Best Comics of 2015: Comics Translated into English

I am so glad we’re seeing more international works translated into English and hope we see more of them in 2016. Most of these works were released (or re-released) in 2015, but a few come from previous years. If you don’t typically read international comics, I urge you to try at least one of the books from this list.


The Leaning Girl (original French edition 1996, English edition 2013) François Schuiten, Benoit Peeters, Marie-Françoise Plissart (Alaxis Press)

Mary Von Rathen and her family visit an amusement park named Alaxis, where Mary steps off a dazzling ride only to discover that she now leans at a 45 degree angle. In another story, an astronomer named Wappendorf may have discovered a new planet, and in another, a painter named Augustin struggles to find himself as an artist. Although the three stories seem to have nothing in common, they all converge into a wonderful blend of science and fantasy, consisting of exquisite comic art and black-and-white photography. I’m hoping that all of the books from The Obscure Cities series will be released in English. This large, gorgeous book from Alaxis Press is a gem. Don’t miss it. (The book was discussed by Derek and Andy K. on The Comics Alternative Podcast.)


Corto Maltese: Under the Sign of Capricorn (1970/2014) Hugo Pratt (IDW EuroComics)

Some of the Corto Maltese volumes – originally published in Italy – have been previously available in English, but suffer either from poor translations, less than stellar prints, or both. Thanks to IDW for releasing handsome new editions of these books. The second book, Corto Maltese: Beyond the Windy Isles is now available. The third book, Corto Maltese: Celtic Tales releases in February. Read more here.


The Train (2010/2014) Chihoi, Hung Hung (Conundrum Press)

Hong Kong artist Chihoi’s adaptation of a story by Taiwanese writer Hung Hung follows a train passenger as he wonders what life must be like outside the train. The Train is a strange journey, rendered in beautiful pencil work and somewhat hard to grasp until you read the prose section near the end of the book, which is essential for understanding the story.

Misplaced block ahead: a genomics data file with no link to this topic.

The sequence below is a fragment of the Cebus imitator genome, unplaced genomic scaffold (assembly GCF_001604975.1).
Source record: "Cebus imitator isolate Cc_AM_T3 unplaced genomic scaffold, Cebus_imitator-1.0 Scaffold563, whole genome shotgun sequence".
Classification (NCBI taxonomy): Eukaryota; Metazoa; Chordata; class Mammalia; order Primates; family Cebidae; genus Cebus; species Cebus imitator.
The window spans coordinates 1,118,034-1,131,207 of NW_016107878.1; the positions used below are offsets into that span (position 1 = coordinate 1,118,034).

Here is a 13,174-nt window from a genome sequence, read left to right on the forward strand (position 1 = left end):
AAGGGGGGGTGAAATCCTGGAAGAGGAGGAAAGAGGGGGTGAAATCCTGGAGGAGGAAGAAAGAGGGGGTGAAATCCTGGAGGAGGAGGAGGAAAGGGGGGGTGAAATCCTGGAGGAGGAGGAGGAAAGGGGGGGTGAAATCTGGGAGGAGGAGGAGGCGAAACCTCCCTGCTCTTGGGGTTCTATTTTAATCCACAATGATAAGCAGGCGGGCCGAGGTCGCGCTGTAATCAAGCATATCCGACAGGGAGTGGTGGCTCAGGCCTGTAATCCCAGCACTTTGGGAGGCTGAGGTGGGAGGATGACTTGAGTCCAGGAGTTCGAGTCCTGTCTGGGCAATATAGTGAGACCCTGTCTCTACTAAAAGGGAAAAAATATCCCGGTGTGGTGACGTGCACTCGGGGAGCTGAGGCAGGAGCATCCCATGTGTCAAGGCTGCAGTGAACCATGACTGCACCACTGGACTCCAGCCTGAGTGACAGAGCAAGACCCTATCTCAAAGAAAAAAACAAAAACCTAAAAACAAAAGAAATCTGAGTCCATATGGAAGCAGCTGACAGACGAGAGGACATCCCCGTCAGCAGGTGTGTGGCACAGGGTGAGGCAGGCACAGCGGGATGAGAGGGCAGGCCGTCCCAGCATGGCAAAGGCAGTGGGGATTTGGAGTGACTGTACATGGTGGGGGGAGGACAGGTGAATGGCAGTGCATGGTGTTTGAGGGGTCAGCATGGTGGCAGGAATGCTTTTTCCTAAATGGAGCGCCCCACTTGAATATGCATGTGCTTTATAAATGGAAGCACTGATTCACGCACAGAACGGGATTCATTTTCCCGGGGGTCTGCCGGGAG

Tex: The Lonesome Rider (2005/2015) Claudio Nizzi, Joe Kubert (Dark Horse)

The Tex Willer western comics have been going strong in Italy since 1948, but I’m not sure if many (or any) have been translated into English. This is a newer tale (originally published in 2005) from Claudio Nizzi and American comics legend Joe Kubert. If you love westerns and western comics, you won’t want to miss this superb tale of revenge and frontier justice. Earlier in the year, Derek and I discussed this one at The Comics Alternative.


Run Like Crazy Run Like Hell (2013/2015) Jacques Tardi, Jean-Patrick Manchette (Fantagraphics)

This excellent adaption of a 1970s crime novel by Manchette is the perfect story for the talents of Jacques Tardi, a neo-noir story of a rich industrialist named Hartog, who hires a disturbed young woman named Julie as a nanny for his brat of a nephew Peter. But things go dark quickly and Julie emerges as a tough-as-nails heroine who’ll do anything to protect Peter. Anything by Tardi is worth your time, but this one will appeal especially to noir and neo-noir fans.


Last Man: The Stranger (2013/2015) Balak, Michaël Sanlauille, Bastien Uluès (First Second)

This series translated from the French from First Second is highly addictive, but loads of fun! Read more about it here.


Astro Boy Omnibus Volume 1 (2015) Osamu Tezuka (Dark Horse)

Tezuka remains a phenomenon in Japan and should be everywhere. Astro Boy – the first manga to be adapted for animation many years ago – is pure, joyous fun. Not only are these stories about a robot boy entertaining, they also contain underlying issues of depth. Tezuka’s artwork is absolutely brilliant in its execution with a very approachable style. If you’ve never read manga before, have no fear – you’ll enjoy this.


The Eternaut (1957-1959/2015) Héctor Germán Oesterheld and Francisco Solano Lopez (Fantagraphics)

This comic strip/graphic novel may be new to American audiences, but in Argentina and other parts of South America, it’s a cultural icon. I’m almost finished with the book and have purposefully avoided reading the introduction, afterword, or any information as to the political nature of the book. All I can say is The Eternaut is a top-notch science fiction story. It’s also my favorite translated comic from 2015. You should read it.

Update: The Eternaut is current out of stock at both Amazon and Fantagraphics. When it’s back in stock, jump on it fast.

(Images from publishers)

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